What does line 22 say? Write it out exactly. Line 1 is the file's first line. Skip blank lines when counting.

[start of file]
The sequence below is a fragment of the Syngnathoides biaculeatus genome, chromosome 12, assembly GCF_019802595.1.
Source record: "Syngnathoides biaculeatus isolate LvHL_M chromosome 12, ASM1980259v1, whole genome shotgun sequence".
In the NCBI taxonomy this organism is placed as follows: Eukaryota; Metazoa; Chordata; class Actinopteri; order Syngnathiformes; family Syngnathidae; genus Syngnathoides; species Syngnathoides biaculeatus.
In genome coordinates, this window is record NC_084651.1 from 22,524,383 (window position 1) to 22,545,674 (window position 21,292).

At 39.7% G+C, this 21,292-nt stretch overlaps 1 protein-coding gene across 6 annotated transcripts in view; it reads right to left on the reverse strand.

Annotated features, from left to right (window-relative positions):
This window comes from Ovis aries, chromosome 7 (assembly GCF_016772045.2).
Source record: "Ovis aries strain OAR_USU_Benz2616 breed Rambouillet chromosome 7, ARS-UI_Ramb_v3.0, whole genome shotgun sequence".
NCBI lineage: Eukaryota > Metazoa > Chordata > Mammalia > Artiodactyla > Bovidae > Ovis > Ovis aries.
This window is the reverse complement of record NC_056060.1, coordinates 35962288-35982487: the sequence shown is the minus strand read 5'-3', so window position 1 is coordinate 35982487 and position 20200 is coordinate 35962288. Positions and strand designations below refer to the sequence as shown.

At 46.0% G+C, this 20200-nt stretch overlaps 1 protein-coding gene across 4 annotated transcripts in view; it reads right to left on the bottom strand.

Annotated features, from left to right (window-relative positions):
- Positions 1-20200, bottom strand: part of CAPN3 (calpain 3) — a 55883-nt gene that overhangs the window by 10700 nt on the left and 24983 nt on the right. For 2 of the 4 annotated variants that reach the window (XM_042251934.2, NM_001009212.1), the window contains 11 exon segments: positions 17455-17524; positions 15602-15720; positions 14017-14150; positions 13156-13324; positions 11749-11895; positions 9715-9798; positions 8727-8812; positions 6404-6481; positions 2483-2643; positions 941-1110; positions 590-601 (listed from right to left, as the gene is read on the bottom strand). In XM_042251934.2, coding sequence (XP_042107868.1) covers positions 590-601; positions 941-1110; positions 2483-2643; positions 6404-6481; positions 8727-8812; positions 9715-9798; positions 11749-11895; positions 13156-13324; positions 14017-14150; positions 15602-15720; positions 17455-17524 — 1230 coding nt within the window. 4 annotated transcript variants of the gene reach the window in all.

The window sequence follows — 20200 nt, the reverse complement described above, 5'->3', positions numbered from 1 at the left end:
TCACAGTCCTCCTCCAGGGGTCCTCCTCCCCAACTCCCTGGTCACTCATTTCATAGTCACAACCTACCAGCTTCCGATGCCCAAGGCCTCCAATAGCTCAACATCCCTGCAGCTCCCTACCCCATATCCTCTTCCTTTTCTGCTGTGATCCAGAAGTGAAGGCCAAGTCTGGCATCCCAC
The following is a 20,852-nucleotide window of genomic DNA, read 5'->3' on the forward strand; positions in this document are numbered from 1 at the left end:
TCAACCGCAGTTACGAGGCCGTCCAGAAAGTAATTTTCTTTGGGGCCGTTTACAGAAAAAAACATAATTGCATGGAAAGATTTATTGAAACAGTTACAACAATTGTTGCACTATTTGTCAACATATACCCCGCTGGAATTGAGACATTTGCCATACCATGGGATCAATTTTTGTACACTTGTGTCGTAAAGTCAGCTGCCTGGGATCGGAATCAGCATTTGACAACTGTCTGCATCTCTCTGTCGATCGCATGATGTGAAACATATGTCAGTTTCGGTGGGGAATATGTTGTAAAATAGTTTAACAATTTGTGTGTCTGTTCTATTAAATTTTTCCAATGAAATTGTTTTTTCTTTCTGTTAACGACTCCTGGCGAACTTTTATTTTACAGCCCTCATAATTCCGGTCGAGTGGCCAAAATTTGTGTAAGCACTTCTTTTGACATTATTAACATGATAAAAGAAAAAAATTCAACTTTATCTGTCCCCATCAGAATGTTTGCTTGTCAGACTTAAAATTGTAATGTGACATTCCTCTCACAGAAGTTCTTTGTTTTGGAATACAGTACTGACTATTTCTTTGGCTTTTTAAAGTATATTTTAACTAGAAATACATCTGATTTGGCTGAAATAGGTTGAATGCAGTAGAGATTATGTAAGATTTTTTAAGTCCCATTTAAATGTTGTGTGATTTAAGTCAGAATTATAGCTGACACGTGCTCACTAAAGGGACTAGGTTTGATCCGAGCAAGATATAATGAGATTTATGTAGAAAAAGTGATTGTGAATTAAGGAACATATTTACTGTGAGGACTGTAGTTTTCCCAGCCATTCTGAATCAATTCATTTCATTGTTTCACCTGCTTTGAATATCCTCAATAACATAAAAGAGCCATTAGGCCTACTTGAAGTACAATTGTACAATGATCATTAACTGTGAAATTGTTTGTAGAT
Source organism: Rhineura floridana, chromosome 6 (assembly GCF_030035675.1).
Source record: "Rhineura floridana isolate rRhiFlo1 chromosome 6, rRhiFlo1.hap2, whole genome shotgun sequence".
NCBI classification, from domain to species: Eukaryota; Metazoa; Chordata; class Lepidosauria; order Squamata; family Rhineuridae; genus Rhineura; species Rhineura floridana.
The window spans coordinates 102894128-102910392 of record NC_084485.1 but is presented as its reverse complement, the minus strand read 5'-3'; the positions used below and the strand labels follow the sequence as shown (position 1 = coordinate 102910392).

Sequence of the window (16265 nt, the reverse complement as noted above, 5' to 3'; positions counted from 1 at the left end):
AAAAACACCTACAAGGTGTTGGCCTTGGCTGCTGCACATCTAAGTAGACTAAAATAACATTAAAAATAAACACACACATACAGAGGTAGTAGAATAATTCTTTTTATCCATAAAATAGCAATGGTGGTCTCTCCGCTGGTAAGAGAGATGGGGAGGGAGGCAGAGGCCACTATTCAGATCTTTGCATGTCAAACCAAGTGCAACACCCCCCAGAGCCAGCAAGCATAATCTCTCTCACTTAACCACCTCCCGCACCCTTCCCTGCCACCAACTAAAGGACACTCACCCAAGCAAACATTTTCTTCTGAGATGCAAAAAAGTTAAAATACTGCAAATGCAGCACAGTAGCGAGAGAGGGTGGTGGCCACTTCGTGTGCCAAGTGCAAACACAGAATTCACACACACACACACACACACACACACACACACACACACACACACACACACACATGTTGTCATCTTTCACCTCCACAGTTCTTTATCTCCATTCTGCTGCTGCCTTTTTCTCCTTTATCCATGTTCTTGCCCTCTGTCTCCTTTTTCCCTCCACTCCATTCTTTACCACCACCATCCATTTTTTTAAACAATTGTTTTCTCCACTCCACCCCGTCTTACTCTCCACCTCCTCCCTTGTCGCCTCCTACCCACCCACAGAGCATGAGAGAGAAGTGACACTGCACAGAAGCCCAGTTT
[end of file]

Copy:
Sequence of the window (16265 nt, the reverse complement as noted above, 5' to 3'; positions counted from 1 at the left end):